Questions on sustainability

Linda’s recent post on the sustainability of topiaries got me to thinking, is any horticultural practice sustainable?  And, does it matter?


Picking up on the topiary theme I thought of the ultimate form of tree manipulation, bonsai.  I few years ago I visited the National Arboretum in Washington DC, which includes an incredible bonsai display.  Some of the bonsai specimens in the collection originated in Japan and are over 300 years old.  Is 300 years long enough to consider this a sustainable practice?  Does it matter as long as there are individuals willing to devote the time and effort to tend and prune these awesome and inspiring plants?


More recently I visited the International Rose Garden at Washington Park in Portland.  Established over 90 years ago the garden is one of the premier attractions in Washington Park and in Portland.  Maintaining the garden, however, requires paid staff and an army of volunteers.  Is 90 years long enough to consider this sustainable?  Does it matter as long as the city is willing to commit resources and volunteers are willing to line up to dead-head and pull weeds?


Closer to home, I maintain about an acre of my place in lawn and various beds – trees, shrubs, herbaceous perennials and even a few (gasp) annuals.  Is this sustainable?  Does it matter as along as my family and I enjoy our surroundings and are willing to commit the time and effort to mow, weed, edge, prune and dead-head?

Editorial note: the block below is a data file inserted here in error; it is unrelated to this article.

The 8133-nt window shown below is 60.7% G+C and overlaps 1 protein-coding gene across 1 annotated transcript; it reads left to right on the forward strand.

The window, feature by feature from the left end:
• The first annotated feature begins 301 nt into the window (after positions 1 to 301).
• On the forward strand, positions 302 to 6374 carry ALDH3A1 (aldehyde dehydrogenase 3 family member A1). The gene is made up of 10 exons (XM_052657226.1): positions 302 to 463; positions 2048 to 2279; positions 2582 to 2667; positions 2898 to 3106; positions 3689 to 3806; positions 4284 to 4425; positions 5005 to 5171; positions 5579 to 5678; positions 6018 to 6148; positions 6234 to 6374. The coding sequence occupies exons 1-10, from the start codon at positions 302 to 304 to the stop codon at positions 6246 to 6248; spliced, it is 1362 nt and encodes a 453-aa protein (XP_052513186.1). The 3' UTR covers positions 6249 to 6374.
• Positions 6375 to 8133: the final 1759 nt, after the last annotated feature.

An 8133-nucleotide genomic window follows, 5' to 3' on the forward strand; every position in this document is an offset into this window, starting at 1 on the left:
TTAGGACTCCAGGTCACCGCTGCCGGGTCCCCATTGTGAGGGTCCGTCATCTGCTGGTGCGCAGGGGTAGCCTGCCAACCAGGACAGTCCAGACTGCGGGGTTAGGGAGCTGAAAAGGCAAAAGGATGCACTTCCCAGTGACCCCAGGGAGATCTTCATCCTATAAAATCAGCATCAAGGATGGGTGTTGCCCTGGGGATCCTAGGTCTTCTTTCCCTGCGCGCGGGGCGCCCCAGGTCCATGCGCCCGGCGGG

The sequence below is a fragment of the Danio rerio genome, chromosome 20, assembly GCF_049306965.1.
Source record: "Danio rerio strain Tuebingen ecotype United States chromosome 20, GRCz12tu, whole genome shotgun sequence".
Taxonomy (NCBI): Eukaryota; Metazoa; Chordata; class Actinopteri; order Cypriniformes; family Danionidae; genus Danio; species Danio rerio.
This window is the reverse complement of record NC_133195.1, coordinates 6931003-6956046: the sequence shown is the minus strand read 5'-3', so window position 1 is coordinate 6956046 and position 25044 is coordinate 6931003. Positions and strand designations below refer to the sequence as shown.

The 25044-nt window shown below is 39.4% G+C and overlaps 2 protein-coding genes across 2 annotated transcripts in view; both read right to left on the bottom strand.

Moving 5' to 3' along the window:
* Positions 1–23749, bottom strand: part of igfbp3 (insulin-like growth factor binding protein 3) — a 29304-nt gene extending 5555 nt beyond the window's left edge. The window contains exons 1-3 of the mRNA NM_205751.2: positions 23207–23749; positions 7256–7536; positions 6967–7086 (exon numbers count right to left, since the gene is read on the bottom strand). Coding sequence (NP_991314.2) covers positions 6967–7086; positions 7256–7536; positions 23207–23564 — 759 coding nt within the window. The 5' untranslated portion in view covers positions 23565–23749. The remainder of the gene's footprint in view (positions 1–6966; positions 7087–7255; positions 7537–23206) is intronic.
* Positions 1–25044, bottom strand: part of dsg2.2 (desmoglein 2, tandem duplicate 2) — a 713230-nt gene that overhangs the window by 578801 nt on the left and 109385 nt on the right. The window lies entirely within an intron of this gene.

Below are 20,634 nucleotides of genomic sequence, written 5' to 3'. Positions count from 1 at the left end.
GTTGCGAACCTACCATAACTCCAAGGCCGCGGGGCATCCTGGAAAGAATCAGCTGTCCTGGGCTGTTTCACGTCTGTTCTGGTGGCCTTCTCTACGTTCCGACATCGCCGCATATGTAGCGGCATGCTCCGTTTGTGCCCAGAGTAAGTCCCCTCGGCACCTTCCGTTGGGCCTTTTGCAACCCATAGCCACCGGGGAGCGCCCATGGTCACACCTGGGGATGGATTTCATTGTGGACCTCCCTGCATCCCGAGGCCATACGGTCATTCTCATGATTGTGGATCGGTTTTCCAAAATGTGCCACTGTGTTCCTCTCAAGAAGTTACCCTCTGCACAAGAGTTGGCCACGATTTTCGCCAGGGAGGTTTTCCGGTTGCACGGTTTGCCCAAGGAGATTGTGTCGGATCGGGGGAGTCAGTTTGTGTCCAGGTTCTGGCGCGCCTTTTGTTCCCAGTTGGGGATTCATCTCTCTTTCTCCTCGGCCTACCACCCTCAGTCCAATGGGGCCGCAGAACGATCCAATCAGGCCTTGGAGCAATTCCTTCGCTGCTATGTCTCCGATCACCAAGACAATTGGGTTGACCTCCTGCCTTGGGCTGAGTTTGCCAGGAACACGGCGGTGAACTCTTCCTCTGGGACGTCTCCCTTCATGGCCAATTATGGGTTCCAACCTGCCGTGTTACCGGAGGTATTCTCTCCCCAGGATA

7 thoughts on “Questions on sustainability”

  1. Bert, the issue I have is with “full disclosure.” Sure, I think most if not all of us probably have a portion of our gardens or landscapes that need higher maintenance, and that’s just fine. My problem is with an uninformed public who think that a topiary is just going to stay that way without constant pruning. The same goes for any tree or shrub that’s been artificially pruned to meet some unnatural standard. The quote many arboriculturists like comes from The Little Prince: “You become responsible, forever, for what you have tamed.”

  2. It is really about education — in Japan, virtually ALL trees and shrubs in private gardens are heavily pruned and sculpted, and they look consistently great stunning because sheering shrubs is as ingrained in their culture as mowing the lawn is in ours. Here, where most people don’t know much about pruning, I see a lot of formerly pretty topiaries that now look wretched.

  3. Ray:
    Thanks for the interesting links. I am really interested in readers opinions on how they define sustainability (yes, I realize there are lots of definitions on the web) but how do we internlize it? From an ornamental horticulture perspective, what make a practive sustiable? How do we know when we acheive it? Can we know? Or is all this just greenwashing?

  4. I wrote “Sustainable Gardening for Florida” which was published last fall by University Press of Florida. So I’ve thought a great deal about this topic.